Orexigen Therapeutics Inc.’s new diet pill, Contrave, has safety risks and unclear benefits, according to U.S. regulators deciding whether to approve the nation’s first new prescription drug for obesity in more than a decade.
Contrave was linked to more cases of high blood pressure, psychiatric side effects, dizziness and kidney dysfunction in studies reviewed in a Food and Drug Administration staff report released today. The drug met one of two recommended measures of effectiveness.
Orexigen and partner Takeda Pharmaceutical Co. are the last of three sets of companies seeking U.S. approval this year for new medicines to treat the estimated one-third of Americans who are obese. Safety concerns have doomed previous weight-loss drugs, including Abbott Laboratories’ Meridia, which was pulled off the market in October because of heart risks.
“They may have to do a thorough cardiovascular study before approval,” said Elemer Piros, an analyst at Rodman & Renshaw in New York, in a telephone interview today. “The clear precedent is Meridia. It’s so fresh in our minds that I don’t think the FDA wants to embark on a public experiment in an uncontrolled setting without this information.”
Outside advisers to the FDA are scheduled to review the Contrave findings Dec. 7 in Silver Spring, Maryland. A final decision on approval is due by Jan. 31. Competing products being developed by Arena Pharmaceuticals Inc. and Vivus Inc. were delayed by the FDA in October because of safety concerns.
Orexigen, based in La Jolla, California, fell 66 cents, or 12 percent, to $4.81 at 4 p.m. New York time in Nasdaq Stock Market composite trading, the biggest single-day percentage decline since May 4, 2009. The stock has fallen 35 percent so far this year. Arena, based in San Diego, gained 3 cents, or 2.2 percent, to $1.42. Vivus, of Mountain View, California, rose 15 cents, or 2.2 percent, to $6.87.
Piros downgraded Orexigen to “market underperform,” from “market perform,” with a target price of $2.
Contrave, Orexigen’s first product, is a combination of two approved drugs that target different parts of the brain that influence appetite and cravings. The pill contains bupropion, an antidepressant also used to quit smoking, and naltrexone, a treatment for alcohol and painkiller addiction.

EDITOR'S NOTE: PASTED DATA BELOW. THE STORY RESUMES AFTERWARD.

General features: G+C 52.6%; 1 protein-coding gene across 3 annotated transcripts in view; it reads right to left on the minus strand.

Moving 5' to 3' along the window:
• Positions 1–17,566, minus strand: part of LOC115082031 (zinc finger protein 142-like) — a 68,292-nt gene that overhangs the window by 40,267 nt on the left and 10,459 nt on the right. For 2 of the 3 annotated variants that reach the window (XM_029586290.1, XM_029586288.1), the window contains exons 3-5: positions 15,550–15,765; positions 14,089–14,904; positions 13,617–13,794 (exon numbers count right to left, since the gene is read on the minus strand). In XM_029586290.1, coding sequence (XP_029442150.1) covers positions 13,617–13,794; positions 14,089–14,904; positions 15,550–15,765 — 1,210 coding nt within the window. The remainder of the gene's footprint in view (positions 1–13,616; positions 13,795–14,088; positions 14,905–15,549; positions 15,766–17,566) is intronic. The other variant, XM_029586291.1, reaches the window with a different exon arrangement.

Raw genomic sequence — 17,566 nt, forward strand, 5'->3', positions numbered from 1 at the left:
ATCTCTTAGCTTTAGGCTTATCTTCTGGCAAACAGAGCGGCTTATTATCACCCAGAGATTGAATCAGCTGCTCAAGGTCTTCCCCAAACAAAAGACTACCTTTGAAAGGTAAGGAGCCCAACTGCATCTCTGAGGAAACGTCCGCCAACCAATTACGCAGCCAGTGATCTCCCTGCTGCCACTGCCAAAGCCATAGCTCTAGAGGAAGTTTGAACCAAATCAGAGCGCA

The safety concerns raised by the FDA are consistent with what is known about the two components of Contrave, said Adam Cutler, an analyst at Canaccord Adams in New York. He said the advisory panel members are likely to vote that a cardiovascular outcomes trial can wait until the drug is on the market.
“If they get a chance to say they want more information but they’re okay getting that after it’s approved, it might make some people more comfortable,” Cutler said in a telephone interview today. “If we were to come out of this panel with a positive recommendation, I think you could see the stock up 200 percent or more.”
Cutler projects Contrave will be approved and bring in $1 billion in peak U.S. sales in 2016.
In terms of effectiveness, the proposed maintenance dose of the drug helped patients lose 4.2 percent more weight than a placebo pill after 56 weeks, short of the FDA recommended benefit of 5 percent, the agency said. The drug met an alternative benchmark that satisfies the FDA’s 2007 guidelines by helping at least 35 percent of patients, twice the proportion of those on placebo, lose at least 5 percent of their weight.
“It is difficult to draw accurate conclusions about the long-term efficacy” of the proposed maintenance dose of Contrave, said Eric Colman, deputy director of the FDA’s Division of Metabolism and Endocrinology Products, in a memo to the advisory panel included in the staff report.
Two-thirds of American adults are overweight, raising their risk of diabetes, heart disease, high blood pressure and cancer, according to the 2008 National Health and Nutrition Examination Survey. More than one-third of American adults are obese, measured as a ratio between height and weight.
“You just have to look around and see the state of the United States to realize this is a very big opportunity,” said Joshua Schimmer, a biotechnology analyst at Leerink Swann in Boston, in a telephone interview today. “It’s a big market.”
While the FDA has urged companies to research new diet pills, safety is critical for weight-loss products because they may be taken by millions of people for a long period of time.
The agency hasn’t approved a prescription weight-loss drug since Basel, Switzerland-based Roche Holding AG’s Xenical in 1999. Safety concerns led to the withdrawal of Wyeth’s fen-phen in 1997 and the rejection of Paris-based Sanofi-Aventis SA’s experimental rimonabant drug in 2007. Wyeth is now owned by New York-based Pfizer Inc.
Sales of prescription weight-loss drugs fell 11 percent last year to $153.7 million, according to IMS Health Inc., a research company in Norwalk, Connecticut. Of the almost 7.5 million prescriptions dispensed, four of every five were for generic phentermine, a short-term appetite suppressant.